Independent Work List Ideas for Homeschool K-5

I started dabbling preschool homeschool when our oldest was 3 years old. (I was eager… what can I say?)

I also wanted to see if it would “work.”

By the time she would have started kindergarten, we had 4 kids under 6. We decided to homeschool kindergarten and see what happened!

(Spoiler alert, we loved it!!)

But in the early years, I was very worried that we weren’t doing enough to “keep up,” and “not fall behind.” (That’s a whole ‘nother topic for another day…)

So I tried many different independent workbox systems in order to have her be able to keep up with schoolwork while I supervised a 4 year old, potty trained a 2 year old, and nursed a newborn.

I’m tired just thinking about that era.

I have done things so differently with each subsequent kindergartener. (God bless those firstborn guinea pig kiddos…)

One thing that HAS remained the same for all my kids at all grade levels is that each usually has some sort of independent work list.

The setup and requirements have varied over the years with different ages, stages, & seasons. We’ve done lots of different things and I thought I’d share several that worked pretty well for us.

Independent Work for a Non-Reader

That firstborn cutie pie 3 year old is now 11.

After all those years doing preschool & kindergarten homeschool 4 times now, I can say with 100% confidence: YOU DO NOT NEED INDEPENDENT WORK FOR PRESCHOOL OR KINDERGARTEN.

If your kid has zero interest or you have zero capacity, read them a bunch of books every day, live life together, and let them play. (This is also another post topic for another day…)

That IS enough. I promise. (If you need to verify that, ask any homeschool mom who has been homeschooling longer than 5 years.)

They can learn to work on schoolwork independently when they are 5… or 6… or 7…. or 8.

However… if you want to set up independent work and your little preschooler is excited about doing it, go for it!

A lot of parents are eager or the kids are begging to “do school” because it looks fun, or because their older siblings have work to do.

Or maybe you just want to set up some activities that are fun & simple for when your child chooses to work on them.

My best suggestion for a non reader is some sort of paper sized open top bin.

Those bins come in a 6 pack on Amazon.

I had something like this drawer cart with removeable bins. You can designate the whole cart for one child and put a different activity in each box (that sounds like too much work to me, personally… haha!)

Or you can give each kid a drawer and put a few things in that bin for them, which is what I did when I had a toddler, preschooler, and kindergartener.

Mine was boring black, but they come in all kinds of cute colors!!

You could do play based activities such as play dough, wooden blocks, etc. I usually did a mix of activities… some toys or fine motor activities and some “school-ish” activities, so the littler ones could feel like they were doing schoolwork alongside the big kids.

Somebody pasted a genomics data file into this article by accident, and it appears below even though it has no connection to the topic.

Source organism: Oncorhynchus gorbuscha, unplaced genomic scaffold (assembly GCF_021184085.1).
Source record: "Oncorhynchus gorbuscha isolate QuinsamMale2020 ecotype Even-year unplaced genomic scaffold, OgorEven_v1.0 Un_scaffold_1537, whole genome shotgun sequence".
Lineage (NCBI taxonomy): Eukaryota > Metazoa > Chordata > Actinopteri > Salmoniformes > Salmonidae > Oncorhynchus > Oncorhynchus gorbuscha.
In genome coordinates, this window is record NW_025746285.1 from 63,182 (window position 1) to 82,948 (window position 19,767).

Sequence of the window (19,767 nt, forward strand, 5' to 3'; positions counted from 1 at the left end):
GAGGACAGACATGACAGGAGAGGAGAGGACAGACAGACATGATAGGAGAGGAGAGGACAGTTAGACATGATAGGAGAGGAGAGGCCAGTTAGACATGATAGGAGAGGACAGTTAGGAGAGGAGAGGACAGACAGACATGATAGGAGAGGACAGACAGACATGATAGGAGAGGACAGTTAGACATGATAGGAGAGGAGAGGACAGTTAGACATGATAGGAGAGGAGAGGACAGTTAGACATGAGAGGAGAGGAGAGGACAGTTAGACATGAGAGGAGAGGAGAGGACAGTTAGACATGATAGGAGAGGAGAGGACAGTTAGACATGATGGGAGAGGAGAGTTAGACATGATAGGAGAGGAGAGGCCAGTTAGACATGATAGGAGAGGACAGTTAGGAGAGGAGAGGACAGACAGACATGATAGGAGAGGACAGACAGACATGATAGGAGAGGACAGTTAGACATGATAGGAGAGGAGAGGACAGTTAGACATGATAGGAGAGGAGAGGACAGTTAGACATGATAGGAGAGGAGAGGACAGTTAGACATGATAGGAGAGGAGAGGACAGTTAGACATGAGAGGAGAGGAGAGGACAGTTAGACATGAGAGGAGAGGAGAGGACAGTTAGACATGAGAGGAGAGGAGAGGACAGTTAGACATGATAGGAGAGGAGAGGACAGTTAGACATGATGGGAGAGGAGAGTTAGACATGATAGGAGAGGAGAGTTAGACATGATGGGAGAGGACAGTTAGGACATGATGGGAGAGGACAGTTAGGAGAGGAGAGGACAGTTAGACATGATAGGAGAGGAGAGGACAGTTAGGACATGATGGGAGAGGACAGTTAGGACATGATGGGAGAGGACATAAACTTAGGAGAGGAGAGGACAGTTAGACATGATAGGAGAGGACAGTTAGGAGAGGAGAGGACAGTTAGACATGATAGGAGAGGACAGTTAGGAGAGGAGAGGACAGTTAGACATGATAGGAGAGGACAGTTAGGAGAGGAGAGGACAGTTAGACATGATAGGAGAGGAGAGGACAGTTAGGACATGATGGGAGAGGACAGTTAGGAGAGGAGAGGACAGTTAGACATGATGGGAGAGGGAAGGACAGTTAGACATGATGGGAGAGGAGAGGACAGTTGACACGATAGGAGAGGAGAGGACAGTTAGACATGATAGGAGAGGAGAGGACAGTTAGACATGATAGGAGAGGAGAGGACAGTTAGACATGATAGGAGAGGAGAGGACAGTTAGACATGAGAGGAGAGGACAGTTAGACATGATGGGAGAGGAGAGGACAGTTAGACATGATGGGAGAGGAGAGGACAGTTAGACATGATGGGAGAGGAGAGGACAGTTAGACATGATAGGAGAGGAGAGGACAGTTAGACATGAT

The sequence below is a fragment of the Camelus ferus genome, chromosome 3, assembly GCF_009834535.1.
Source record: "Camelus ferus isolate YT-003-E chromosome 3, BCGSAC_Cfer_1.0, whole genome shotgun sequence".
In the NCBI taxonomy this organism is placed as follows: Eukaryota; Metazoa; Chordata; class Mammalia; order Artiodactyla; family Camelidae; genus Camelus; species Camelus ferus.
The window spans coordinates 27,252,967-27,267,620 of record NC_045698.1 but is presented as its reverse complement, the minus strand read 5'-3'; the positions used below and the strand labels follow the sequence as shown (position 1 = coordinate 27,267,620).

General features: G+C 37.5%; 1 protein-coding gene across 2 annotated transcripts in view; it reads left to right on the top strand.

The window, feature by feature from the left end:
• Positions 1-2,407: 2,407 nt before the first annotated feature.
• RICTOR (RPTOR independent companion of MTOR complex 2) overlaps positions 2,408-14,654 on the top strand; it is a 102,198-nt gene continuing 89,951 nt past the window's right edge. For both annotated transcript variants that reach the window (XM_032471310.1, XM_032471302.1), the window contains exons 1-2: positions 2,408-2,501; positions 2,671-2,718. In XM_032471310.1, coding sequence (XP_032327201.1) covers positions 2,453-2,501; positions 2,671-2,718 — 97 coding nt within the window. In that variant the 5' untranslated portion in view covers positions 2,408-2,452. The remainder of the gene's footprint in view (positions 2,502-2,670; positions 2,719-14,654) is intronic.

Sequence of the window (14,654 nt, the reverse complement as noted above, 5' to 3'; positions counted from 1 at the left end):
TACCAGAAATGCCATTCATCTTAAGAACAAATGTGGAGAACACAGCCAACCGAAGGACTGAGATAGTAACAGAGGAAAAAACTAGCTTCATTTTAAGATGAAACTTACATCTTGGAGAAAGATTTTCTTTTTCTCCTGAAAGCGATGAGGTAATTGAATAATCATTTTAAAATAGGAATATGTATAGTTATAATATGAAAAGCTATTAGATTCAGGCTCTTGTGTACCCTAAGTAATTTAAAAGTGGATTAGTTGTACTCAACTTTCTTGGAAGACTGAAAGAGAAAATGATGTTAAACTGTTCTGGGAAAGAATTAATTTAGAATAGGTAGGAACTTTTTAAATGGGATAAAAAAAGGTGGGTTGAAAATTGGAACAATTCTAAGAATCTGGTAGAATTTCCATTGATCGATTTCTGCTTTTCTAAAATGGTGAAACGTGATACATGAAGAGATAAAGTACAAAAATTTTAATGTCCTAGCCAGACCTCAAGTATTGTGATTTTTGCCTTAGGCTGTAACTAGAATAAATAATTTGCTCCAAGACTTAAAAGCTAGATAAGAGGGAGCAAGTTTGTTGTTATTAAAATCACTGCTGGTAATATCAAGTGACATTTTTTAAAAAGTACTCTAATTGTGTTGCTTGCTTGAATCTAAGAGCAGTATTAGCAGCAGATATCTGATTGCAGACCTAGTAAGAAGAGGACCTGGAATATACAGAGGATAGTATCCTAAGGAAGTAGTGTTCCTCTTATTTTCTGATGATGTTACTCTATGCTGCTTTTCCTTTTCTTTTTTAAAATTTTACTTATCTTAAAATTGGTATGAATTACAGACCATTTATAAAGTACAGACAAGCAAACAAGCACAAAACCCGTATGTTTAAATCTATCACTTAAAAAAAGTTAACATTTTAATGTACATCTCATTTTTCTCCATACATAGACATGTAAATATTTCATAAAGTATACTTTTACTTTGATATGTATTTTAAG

(I never required this stuff for pre-readers… it was truly just to occupy them when they want to be right next to me and the older kids and we’re trying to concentrate on a lesson or something. If they want to go off and play elsewhere that’s fine too!)

Some examples of activities I’d put in a bin like this for a non-reader are:

  • Dry erase tracing pages for letters, numbers, the child’s name, etc.
  • Other counting or sorting activities – sorting coins, pattern blocks, uno cards, whatever!
  • Math cubes with number cards – have them stack the cubes to reflect the number on the card
  • Memory match
  • Playing cards – put all the ones together, the twos, threes, etc. OR sort by suit.
  • The top left worksheets pictured below are from my phonograms games & teaching kit.
  • For the mancala stones picture, I just printed the entire alphabet in large print bubble letters from Canva and let him trace inside the letters or fill them in with little objects. (We use glass stones as counters and game pieces all the time!)
  • This pattern block set is kind of fun because they have tons of picture cards the kids can try to make.

Workbox Bin for New Reader

The kindergartener who was a new reader had a bin like this.

Everything in it was something she already knew how to do and was just practicing... blob mapping continents, reviewing a pile of phonogram flashcards, making patterns with pattern blocks, maybe some hand writing if they don’t need supervision. You could use a torn out workbook pages from Explode the Code or a dot-to-dot workbook.

At this point, she could read a little bit, so the checklist was simple and she could put a smelly sticker on each square as she finished.

This system was personality based because she was always begging for more schoolwork! My 3rd kiddo hated lists when he was in kindergarten. He also hated stickers 😂

Truly, at this age, you’re probably still getting the most bang for your buck with 10 or 15 minute focused lessons/ direct instruction with phonogram-based reading and hands-on math. Plus lots of reading and hours and hours of play. That’s the recipe for a good kindergarten foundation.